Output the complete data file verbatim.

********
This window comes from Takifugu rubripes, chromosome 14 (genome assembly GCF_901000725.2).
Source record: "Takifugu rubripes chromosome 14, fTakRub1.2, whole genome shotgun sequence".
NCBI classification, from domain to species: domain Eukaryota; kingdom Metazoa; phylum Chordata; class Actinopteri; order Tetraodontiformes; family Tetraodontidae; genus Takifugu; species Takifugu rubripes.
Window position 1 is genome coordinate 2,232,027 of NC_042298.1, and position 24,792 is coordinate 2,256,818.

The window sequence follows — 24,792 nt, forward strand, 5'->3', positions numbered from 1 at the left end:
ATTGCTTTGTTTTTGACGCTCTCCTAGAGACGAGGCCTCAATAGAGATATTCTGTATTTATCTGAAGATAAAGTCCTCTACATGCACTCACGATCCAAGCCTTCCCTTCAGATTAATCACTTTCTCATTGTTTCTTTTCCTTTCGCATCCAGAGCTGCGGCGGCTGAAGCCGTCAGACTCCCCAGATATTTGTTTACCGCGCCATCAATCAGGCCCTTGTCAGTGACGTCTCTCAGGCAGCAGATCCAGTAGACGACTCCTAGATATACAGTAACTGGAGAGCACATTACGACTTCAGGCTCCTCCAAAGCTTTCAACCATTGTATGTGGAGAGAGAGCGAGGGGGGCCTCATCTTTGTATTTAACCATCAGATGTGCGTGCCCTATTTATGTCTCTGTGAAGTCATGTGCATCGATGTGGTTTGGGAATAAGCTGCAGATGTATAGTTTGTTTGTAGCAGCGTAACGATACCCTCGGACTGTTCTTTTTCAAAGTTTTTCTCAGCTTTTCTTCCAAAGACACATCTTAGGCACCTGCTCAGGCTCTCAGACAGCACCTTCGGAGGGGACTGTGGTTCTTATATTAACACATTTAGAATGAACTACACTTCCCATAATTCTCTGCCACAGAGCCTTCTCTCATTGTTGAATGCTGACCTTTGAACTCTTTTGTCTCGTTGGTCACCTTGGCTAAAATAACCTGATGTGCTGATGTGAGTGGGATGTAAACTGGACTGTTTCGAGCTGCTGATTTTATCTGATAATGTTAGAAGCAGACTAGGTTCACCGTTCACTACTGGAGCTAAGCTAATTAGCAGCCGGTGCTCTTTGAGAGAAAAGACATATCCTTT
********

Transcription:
This window comes from Takifugu rubripes, chromosome 14 (genome assembly GCF_901000725.2).
Source record: "Takifugu rubripes chromosome 14, fTakRub1.2, whole genome shotgun sequence".
NCBI classification, from domain to species: domain Eukaryota; kingdom Metazoa; phylum Chordata; class Actinopteri; order Tetraodontiformes; family Tetraodontidae; genus Takifugu; species Takifugu rubripes.
Window position 1 is genome coordinate 2,232,027 of NC_042298.1, and position 24,792 is coordinate 2,256,818.

The window sequence follows — 24,792 nt, forward strand, 5'->3', positions numbered from 1 at the left end:
ATTGCTTTGTTTTTGACGCTCTCCTAGAGACGAGGCCTCAATAGAGATATTCTGTATTTATCTGAAGATAAAGTCCTCTACATGCACTCACGATCCAAGCCTTCCCTTCAGATTAATCACTTTCTCATTGTTTCTTTTCCTTTCGCATCCAGAGCTGCGGCGGCTGAAGCCGTCAGACTCCCCAGATATTTGTTTACCGCGCCATCAATCAGGCCCTTGTCAGTGACGTCTCTCAGGCAGCAGATCCAGTAGACGACTCCTAGATATACAGTAACTGGAGAGCACATTACGACTTCAGGCTCCTCCAAAGCTTTCAACCATTGTATGTGGAGAGAGAGCGAGGGGGGCCTCATCTTTGTATTTAACCATCAGATGTGCGTGCCCTATTTATGTCTCTGTGAAGTCATGTGCATCGATGTGGTTTGGGAATAAGCTGCAGATGTATAGTTTGTTTGTAGCAGCGTAACGATACCCTCGGACTGTTCTTTTTCAAAGTTTTTCTCAGCTTTTCTTCCAAAGACACATCTTAGGCACCTGCTCAGGCTCTCAGACAGCACCTTCGGAGGGGACTGTGGTTCTTATATTAACACATTTAGAATGAACTACACTTCCCATAATTCTCTGCCACAGAGCCTTCTCTCATTGTTGAATGCTGACCTTTGAACTCTTTTGTCTCGTTGGTCACCTTGGCTAAAATAACCTGATGTGCTGATGTGAGTGGGATGTAAACTGGACTGTTTCGAGCTGCTGATTTTATCTGATAATGTTAGAAGCAGACTAGGTTCACCGTTCACTACTGGAGCTAAGCTAATTAGCAGCCGGTGCTCTTTGAGAGAAAAGACATATCCTTT